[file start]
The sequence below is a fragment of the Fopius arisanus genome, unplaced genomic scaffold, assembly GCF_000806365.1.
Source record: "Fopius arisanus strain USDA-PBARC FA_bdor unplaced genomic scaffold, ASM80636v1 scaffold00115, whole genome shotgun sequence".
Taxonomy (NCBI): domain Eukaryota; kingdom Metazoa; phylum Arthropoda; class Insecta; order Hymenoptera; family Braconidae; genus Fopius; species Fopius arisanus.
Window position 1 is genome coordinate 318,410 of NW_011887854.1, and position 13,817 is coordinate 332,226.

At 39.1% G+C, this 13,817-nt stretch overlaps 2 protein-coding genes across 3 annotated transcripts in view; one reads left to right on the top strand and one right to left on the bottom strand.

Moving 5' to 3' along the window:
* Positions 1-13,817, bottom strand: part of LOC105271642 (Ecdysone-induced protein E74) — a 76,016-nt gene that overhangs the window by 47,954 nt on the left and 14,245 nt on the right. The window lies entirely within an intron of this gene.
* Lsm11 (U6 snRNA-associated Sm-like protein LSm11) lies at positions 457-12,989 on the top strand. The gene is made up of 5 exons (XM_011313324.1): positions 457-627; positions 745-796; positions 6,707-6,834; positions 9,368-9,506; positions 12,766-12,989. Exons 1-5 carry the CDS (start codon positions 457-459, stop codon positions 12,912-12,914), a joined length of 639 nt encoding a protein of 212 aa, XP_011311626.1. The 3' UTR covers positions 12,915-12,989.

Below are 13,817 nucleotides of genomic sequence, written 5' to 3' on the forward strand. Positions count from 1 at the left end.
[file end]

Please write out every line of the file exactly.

The sequence below is a fragment of the Fopius arisanus genome, unplaced genomic scaffold, assembly GCF_000806365.1.
Source record: "Fopius arisanus strain USDA-PBARC FA_bdor unplaced genomic scaffold, ASM80636v1 scaffold00115, whole genome shotgun sequence".
Taxonomy (NCBI): domain Eukaryota; kingdom Metazoa; phylum Arthropoda; class Insecta; order Hymenoptera; family Braconidae; genus Fopius; species Fopius arisanus.
Window position 1 is genome coordinate 318,410 of NW_011887854.1, and position 13,817 is coordinate 332,226.

At 39.1% G+C, this 13,817-nt stretch overlaps 2 protein-coding genes across 3 annotated transcripts in view; one reads left to right on the top strand and one right to left on the bottom strand.

Moving 5' to 3' along the window:
* Positions 1-13,817, bottom strand: part of LOC105271642 (Ecdysone-induced protein E74) — a 76,016-nt gene that overhangs the window by 47,954 nt on the left and 14,245 nt on the right. The window lies entirely within an intron of this gene.
* Lsm11 (U6 snRNA-associated Sm-like protein LSm11) lies at positions 457-12,989 on the top strand. The gene is made up of 5 exons (XM_011313324.1): positions 457-627; positions 745-796; positions 6,707-6,834; positions 9,368-9,506; positions 12,766-12,989. Exons 1-5 carry the CDS (start codon positions 457-459, stop codon positions 12,912-12,914), a joined length of 639 nt encoding a protein of 212 aa, XP_011311626.1. The 3' UTR covers positions 12,915-12,989.

Below are 13,817 nucleotides of genomic sequence, written 5' to 3' on the forward strand. Positions count from 1 at the left end.